When he was attending New York University Film School with classmate Spike Lee, filmmaker Ernest Dickerson was faced with a common belief that was even more true for Black graduates.
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“The mantra was there is no life after film school. That hit Spike and me because there were hardly any African Americans in film,” said Dickerson.
Today, Spike Lee is Spike Lee and Dickerson, with his work on “The Wire” and “The Walking Dead,” is one of the most in-demand directors in television.
This week, Dickerson will return to his alma mater, Howard University, where he will conduct a week-long film seminar for students there. He’ll dissect his films, meet with students one-on-one, and participate in a workshop titled “The Relationship of the Director and Cinematographer” moderated by his former teacher Haile Gerima.
“When I was coming up we didn’t have that. We didn’t have anybody to talk to and get guidance from. We were shooting in the dark trying to figure out how to become working professionals,” said Dickerson, an Emmy- and- Peabody-award winner who was just nominated for a 2013 NAACP Image Award for Best Director for his work on HBO’s “Treme.”
These days, Dickerson is working frequently. In addition to his work on “Dexter” and “Treme,” Dickerson filmed the pilot for the AMC pilot Low Winter Sun, a drama about corruption and murder in Detroit. He also just finished the Season 3 finale for the AMC hit show “The Walking Dead.”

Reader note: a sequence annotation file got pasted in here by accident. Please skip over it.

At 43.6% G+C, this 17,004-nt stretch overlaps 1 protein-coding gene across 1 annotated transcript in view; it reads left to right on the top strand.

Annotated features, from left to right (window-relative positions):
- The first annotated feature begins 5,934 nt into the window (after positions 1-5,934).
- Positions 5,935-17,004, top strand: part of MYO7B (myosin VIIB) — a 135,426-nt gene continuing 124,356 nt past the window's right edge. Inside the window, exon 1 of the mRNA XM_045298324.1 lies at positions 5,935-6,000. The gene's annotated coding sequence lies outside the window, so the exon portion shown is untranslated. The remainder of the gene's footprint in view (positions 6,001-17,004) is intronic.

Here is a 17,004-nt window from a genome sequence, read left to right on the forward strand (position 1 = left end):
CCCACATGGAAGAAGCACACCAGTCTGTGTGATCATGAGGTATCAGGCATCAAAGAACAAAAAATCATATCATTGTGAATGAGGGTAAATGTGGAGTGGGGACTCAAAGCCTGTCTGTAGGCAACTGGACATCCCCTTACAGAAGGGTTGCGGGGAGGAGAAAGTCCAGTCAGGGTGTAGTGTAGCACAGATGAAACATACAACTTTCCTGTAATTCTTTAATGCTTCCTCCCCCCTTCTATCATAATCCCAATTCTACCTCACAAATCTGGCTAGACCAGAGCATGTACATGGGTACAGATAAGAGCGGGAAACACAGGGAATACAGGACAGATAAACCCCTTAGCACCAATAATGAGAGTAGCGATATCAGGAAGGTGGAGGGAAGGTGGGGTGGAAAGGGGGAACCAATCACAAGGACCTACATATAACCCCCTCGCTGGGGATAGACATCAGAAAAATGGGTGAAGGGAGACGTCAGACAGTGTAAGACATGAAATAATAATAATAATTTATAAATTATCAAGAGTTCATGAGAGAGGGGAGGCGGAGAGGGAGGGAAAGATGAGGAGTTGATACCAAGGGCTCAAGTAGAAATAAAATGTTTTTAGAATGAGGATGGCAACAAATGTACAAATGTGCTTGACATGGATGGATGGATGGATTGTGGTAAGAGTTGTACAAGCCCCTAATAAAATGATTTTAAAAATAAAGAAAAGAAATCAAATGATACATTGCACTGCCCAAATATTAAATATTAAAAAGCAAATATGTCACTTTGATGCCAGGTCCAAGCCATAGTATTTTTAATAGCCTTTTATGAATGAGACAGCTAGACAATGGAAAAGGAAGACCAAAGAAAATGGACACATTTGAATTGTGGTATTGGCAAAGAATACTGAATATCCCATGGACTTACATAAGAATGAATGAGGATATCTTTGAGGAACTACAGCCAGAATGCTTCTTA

What can fans of the show expect? Dickerson couldn’t reveal much but said you never know whose going to live or die on the show.
“It’s a horror series, but it’s serious horror. You care about the people things are happening to,” said Dickerson. “I treat the show like a modern-day western.”
Dickerson co-wrote and directed “Juice” and was the cinematographer on Spike Lee films such as “She’s Gotta Have It,” “School Daze,” “Do the Right Thing,” “Mo’ Better Blues,” and “Malcolm X.” According to Dickerson, he has always tried to bring a film sensibility to his television work.
“I’m proud that one of the first television shows I ever did was “The Wire.” They wanted filmmaking and they wanted filmmaking sensibility,” said Dickerson. “I had a chance to direct a scene between a Black mayor and Black police commissioner who were running Shakespearean power moves on one another in a wood-paneled office. How often does that happen? That’s what I live for.”
The representation of African Americans on television is not where it needs to be, said Dickerson.